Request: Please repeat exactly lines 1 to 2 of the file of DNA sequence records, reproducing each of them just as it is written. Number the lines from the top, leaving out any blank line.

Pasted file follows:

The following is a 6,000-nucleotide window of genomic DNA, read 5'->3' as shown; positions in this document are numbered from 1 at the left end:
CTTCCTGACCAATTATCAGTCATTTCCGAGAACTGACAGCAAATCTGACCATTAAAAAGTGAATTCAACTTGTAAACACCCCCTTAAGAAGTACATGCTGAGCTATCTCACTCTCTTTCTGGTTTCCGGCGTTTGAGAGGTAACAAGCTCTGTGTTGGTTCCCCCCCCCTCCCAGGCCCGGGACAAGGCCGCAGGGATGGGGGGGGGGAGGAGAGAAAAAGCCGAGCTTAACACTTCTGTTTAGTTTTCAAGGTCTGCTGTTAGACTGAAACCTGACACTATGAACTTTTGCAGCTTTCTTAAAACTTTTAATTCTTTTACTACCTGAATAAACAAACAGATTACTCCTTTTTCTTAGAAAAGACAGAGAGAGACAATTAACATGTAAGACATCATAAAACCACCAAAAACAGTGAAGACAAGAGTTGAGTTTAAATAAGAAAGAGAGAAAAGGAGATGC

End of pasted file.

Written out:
The following is a 6,000-nucleotide window of genomic DNA, read 5'->3' as shown; positions in this document are numbered from 1 at the left end:
CTTCCTGACCAATTATCAGTCATTTCCGAGAACTGACAGCAAATCTGACCATTAAAAAGTGAATTCAACTTGTAAACACCCCCTTAAGAAGTACATGCTGAGCTATCTCACTCTCTTTCTGGTTTCCGGCGTTTGAGAGGTAACAAGCTCTGTGTTGGTTCCCCCCCCCTCCCAGGCCCGGGACAAGGCCGCAGGGATGGGGGGGGGGAGGAGAGAAAAAGCCGAGCTTAACACTTCTGTTTAGTTTTCAAGGTCTGCTGTTAGACTGAAACCTGACACTATGAACTTTTGCAGCTTTCTTAAAACTTTTAATTCTTTTACTACCTGAATAAACAAACAGATTACTCCTTTTTCTTAGAAAAGACAGAGAGAGACAATTAACATGTAAGACATCATAAAACCACCAAAAACAGTGAAGACAAGAGTTGAGTTTAAATAAGAAAGAGAGAAAAGGAGATGC